VR case study: School of Rock hits the stage with 360° YouTube Video

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School of Rock was ready to rock out on Broadway; all it needed was a platform to give fans a taste of the show. A 360° YouTube video reaching one million views in three days was just the ticket.

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The challenge

Andrew Lloyd Webber has been around the block enough to know when he's got a hit on his hands. And his latest show, School of Rock, was primed for success. Webber knew that if he could give people a feel for the show, they would come. The challenge was getting attention in the crowded Broadway market during the doubly crowded holiday season. To spark interest with local early adopters and potential travelers to New York City, Webber decided to go big. As in, 360 degrees big.

The solution

To give viewers a taste of that experience, Webber and Steam Motion and Sound UK created Broadway's first 360° video for YouTube.

When viewers interact with the content, they're in a "lean-forward, engaging-with-the-video position," said Barney Wragg, CEO of Really Useful Group, Webber's entertainment company. "The more people looked around and the more they engaged, the more they could experiment," Wragg continued. "And we think that was really rewarding for people."

Once people had a feel for the show, they could follow its YouTube channel, subscribe to its social media properties, and continue to receive messages, hopefully converting into ticket buyers as a result.

School of Rock's digital agency, Situation Interactive, put the distribution plan in place. The national media campaign, which centered on the 360° video, was designed to generate buzz leading up to opening night. A few months before the premiere, the cast performed on The Today Show, and Webber told viewers about the 360° YouTube video.

To reach potential ticket buyers across the country, the video was also heavily supported and promoted by a paid media campaign, including a short teaser and the full 360° video ad on YouTube's TrueView. "We specifically wanted to make sure that we got a lot of eyeballs on the video in those first two or three days and make sure that they were the right eyeballs," said Situation Interactive’s Executive Director of Client Services, Jeremy Kraus.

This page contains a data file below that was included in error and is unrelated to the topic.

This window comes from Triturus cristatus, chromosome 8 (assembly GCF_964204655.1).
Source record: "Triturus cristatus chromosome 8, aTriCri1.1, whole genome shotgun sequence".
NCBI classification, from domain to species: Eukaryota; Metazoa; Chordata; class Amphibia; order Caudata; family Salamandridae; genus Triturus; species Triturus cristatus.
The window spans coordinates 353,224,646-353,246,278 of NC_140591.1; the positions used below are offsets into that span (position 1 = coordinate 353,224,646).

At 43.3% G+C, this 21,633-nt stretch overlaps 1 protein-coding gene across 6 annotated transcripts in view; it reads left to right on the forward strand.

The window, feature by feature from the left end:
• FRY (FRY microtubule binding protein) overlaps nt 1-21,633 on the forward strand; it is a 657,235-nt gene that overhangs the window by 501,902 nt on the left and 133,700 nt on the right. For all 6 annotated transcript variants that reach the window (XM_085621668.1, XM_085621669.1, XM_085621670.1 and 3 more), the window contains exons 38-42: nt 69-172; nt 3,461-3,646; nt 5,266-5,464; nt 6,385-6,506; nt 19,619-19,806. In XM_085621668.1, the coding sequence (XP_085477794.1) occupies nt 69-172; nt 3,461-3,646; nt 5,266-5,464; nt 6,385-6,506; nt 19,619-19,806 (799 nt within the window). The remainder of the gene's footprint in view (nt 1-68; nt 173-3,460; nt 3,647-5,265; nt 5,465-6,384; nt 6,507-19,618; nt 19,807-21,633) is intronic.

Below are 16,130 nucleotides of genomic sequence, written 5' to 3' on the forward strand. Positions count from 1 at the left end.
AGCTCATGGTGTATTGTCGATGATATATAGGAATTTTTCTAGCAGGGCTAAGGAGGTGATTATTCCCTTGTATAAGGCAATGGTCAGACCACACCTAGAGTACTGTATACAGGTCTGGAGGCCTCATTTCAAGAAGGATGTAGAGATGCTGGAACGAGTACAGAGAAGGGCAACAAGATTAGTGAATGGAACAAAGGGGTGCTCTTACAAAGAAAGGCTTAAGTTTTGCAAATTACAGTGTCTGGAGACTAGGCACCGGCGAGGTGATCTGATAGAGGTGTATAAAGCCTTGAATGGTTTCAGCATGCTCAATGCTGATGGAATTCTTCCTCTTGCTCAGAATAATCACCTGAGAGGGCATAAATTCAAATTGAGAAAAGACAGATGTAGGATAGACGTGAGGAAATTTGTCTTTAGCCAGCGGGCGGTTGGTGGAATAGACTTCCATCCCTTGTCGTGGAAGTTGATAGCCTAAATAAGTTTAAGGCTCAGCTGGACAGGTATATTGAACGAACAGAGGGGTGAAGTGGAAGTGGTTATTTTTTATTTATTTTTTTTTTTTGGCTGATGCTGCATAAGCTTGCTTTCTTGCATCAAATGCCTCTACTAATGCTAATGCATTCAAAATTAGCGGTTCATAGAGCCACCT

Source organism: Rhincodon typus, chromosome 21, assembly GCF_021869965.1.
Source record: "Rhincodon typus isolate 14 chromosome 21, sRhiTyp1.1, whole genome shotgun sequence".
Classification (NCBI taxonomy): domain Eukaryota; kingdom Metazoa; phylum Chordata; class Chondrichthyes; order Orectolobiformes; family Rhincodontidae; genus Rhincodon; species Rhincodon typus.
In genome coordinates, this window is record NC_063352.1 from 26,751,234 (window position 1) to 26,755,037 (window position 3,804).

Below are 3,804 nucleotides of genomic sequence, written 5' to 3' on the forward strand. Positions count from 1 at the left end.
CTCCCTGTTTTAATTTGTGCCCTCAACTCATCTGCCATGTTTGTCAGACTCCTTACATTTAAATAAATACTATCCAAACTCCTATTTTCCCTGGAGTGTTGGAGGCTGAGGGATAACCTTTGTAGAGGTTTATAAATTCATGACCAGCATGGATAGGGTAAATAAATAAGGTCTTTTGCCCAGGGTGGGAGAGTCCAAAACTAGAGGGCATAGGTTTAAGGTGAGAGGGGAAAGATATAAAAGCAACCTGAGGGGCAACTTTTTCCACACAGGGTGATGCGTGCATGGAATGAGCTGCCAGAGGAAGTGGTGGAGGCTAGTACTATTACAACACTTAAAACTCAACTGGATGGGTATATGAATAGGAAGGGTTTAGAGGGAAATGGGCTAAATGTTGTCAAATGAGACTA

"When people are served pre-roll on YouTube, they've proactively made a choice to watch content. That means people are engaged and their sound is probably turned on. Other platforms are potentially more passive and people aren't necessarily primed to watch a video."

Webber knew he wanted to promote the content on YouTube, and Situation Interactive agreed. As Situation Interactive's Vice President of Media and Insights, Lisa Cecchini, put it: "When people are served pre-roll on YouTube, they've proactively made a choice to watch content. That means people are engaged and their sound is probably turned on. Other platforms are potentially more passive and people aren’t necessarily primed to watch a video."

Backed by a strong paid media campaign, the video was a huge success. It racked up one million views in three days, generated extensive press coverage in The Wall Street Journal, Rolling Stone, and BroadwayWorld and contributed to a spike in traffic on the show's website and ticketing website. The show is a certified hit: It broke the Winter Garden Theater's box office record twice over Christmas and regularly grosses over $1M a week.

The results

• 1M views in three days
• 550% spike in show's website traffic the week the video launched
• 160% spike in show's ticketing website traffic
• Show regularly grosses $1M/week

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